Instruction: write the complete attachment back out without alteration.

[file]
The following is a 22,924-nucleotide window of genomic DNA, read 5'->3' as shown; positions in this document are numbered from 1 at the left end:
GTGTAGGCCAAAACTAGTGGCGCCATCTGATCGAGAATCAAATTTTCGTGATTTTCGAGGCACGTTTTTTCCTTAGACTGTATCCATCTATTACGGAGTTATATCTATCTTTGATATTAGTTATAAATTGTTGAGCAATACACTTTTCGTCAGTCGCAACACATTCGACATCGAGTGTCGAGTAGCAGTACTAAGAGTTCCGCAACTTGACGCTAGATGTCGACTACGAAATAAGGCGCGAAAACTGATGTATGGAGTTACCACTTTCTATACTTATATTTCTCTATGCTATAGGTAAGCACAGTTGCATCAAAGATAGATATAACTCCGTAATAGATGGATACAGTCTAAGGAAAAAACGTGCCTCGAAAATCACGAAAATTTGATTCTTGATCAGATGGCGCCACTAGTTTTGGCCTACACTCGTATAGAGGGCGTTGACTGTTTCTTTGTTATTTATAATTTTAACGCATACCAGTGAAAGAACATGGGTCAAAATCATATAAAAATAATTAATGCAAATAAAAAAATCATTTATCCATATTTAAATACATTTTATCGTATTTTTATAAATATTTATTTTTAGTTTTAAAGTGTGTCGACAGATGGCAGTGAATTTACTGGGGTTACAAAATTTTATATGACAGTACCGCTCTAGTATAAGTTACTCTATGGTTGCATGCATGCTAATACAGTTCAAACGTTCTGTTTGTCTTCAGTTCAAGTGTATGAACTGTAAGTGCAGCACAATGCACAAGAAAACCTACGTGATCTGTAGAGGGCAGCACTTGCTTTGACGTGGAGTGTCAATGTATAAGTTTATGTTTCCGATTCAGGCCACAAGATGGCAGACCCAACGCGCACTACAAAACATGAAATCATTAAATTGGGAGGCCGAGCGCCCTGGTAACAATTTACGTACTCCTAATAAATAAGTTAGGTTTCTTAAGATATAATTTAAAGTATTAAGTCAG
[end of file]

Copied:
The following is a 22,924-nucleotide window of genomic DNA, read 5'->3' as shown; positions in this document are numbered from 1 at the left end:
GTGTAGGCCAAAACTAGTGGCGCCATCTGATCGAGAATCAAATTTTCGTGATTTTCGAGGCACGTTTTTTCCTTAGACTGTATCCATCTATTACGGAGTTATATCTATCTTTGATATTAGTTATAAATTGTTGAGCAATACACTTTTCGTCAGTCGCAACACATTCGACATCGAGTGTCGAGTAGCAGTACTAAGAGTTCCGCAACTTGACGCTAGATGTCGACTACGAAATAAGGCGCGAAAACTGATGTATGGAGTTACCACTTTCTATACTTATATTTCTCTATGCTATAGGTAAGCACAGTTGCATCAAAGATAGATATAACTCCGTAATAGATGGATACAGTCTAAGGAAAAAACGTGCCTCGAAAATCACGAAAATTTGATTCTTGATCAGATGGCGCCACTAGTTTTGGCCTACACTCGTATAGAGGGCGTTGACTGTTTCTTTGTTATTTATAATTTTAACGCATACCAGTGAAAGAACATGGGTCAAAATCATATAAAAATAATTAATGCAAATAAAAAAATCATTTATCCATATTTAAATACATTTTATCGTATTTTTATAAATATTTATTTTTAGTTTTAAAGTGTGTCGACAGATGGCAGTGAATTTACTGGGGTTACAAAATTTTATATGACAGTACCGCTCTAGTATAAGTTACTCTATGGTTGCATGCATGCTAATACAGTTCAAACGTTCTGTTTGTCTTCAGTTCAAGTGTATGAACTGTAAGTGCAGCACAATGCACAAGAAAACCTACGTGATCTGTAGAGGGCAGCACTTGCTTTGACGTGGAGTGTCAATGTATAAGTTTATGTTTCCGATTCAGGCCACAAGATGGCAGACCCAACGCGCACTACAAAACATGAAATCATTAAATTGGGAGGCCGAGCGCCCTGGTAACAATTTACGTACTCCTAATAAATAAGTTAGGTTTCTTAAGATATAATTTAAAGTATTAAGTCAG